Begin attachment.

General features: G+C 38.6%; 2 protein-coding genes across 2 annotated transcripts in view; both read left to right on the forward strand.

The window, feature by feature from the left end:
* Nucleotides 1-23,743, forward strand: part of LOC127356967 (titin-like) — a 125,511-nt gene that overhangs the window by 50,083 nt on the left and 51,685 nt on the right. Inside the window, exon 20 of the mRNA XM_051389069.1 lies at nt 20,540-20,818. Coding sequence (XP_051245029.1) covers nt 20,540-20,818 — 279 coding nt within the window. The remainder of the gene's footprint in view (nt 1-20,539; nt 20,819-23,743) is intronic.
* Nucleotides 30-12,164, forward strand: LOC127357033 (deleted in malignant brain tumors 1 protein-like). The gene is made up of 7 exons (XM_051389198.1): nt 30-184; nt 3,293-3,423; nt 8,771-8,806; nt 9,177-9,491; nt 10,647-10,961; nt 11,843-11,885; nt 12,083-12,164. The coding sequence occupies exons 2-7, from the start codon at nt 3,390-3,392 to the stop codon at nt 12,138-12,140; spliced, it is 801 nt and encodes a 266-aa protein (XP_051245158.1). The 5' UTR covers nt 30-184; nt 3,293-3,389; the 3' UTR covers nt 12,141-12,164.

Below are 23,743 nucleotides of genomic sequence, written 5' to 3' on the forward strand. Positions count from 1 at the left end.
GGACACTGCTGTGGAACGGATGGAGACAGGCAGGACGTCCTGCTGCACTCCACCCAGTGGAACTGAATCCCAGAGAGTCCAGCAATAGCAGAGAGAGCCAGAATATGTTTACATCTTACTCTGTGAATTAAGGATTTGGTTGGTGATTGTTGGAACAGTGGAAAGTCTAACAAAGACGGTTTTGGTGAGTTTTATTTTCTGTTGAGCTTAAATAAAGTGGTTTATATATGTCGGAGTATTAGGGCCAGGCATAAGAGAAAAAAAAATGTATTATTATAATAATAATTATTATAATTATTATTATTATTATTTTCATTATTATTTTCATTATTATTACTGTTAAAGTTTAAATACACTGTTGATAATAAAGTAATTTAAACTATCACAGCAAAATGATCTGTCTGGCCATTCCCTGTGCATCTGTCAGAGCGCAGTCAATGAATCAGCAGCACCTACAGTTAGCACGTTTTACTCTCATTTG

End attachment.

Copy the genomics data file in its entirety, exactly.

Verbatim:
General features: G+C 38.6%; 2 protein-coding genes across 2 annotated transcripts in view; both read left to right on the forward strand.

The window, feature by feature from the left end:
* Nucleotides 1-23,743, forward strand: part of LOC127356967 (titin-like) — a 125,511-nt gene that overhangs the window by 50,083 nt on the left and 51,685 nt on the right. Inside the window, exon 20 of the mRNA XM_051389069.1 lies at nt 20,540-20,818. Coding sequence (XP_051245029.1) covers nt 20,540-20,818 — 279 coding nt within the window. The remainder of the gene's footprint in view (nt 1-20,539; nt 20,819-23,743) is intronic.
* Nucleotides 30-12,164, forward strand: LOC127357033 (deleted in malignant brain tumors 1 protein-like). The gene is made up of 7 exons (XM_051389198.1): nt 30-184; nt 3,293-3,423; nt 8,771-8,806; nt 9,177-9,491; nt 10,647-10,961; nt 11,843-11,885; nt 12,083-12,164. The coding sequence occupies exons 2-7, from the start codon at nt 3,390-3,392 to the stop codon at nt 12,138-12,140; spliced, it is 801 nt and encodes a 266-aa protein (XP_051245158.1). The 5' UTR covers nt 30-184; nt 3,293-3,389; the 3' UTR covers nt 12,141-12,164.

Below are 23,743 nucleotides of genomic sequence, written 5' to 3' on the forward strand. Positions count from 1 at the left end.
GGACACTGCTGTGGAACGGATGGAGACAGGCAGGACGTCCTGCTGCACTCCACCCAGTGGAACTGAATCCCAGAGAGTCCAGCAATAGCAGAGAGAGCCAGAATATGTTTACATCTTACTCTGTGAATTAAGGATTTGGTTGGTGATTGTTGGAACAGTGGAAAGTCTAACAAAGACGGTTTTGGTGAGTTTTATTTTCTGTTGAGCTTAAATAAAGTGGTTTATATATGTCGGAGTATTAGGGCCAGGCATAAGAGAAAAAAAAATGTATTATTATAATAATAATTATTATAATTATTATTATTATTATTTTCATTATTATTTTCATTATTATTACTGTTAAAGTTTAAATACACTGTTGATAATAAAGTAATTTAAACTATCACAGCAAAATGATCTGTCTGGCCATTCCCTGTGCATCTGTCAGAGCGCAGTCAATGAATCAGCAGCACCTACAGTTAGCACGTTTTACTCTCATTTG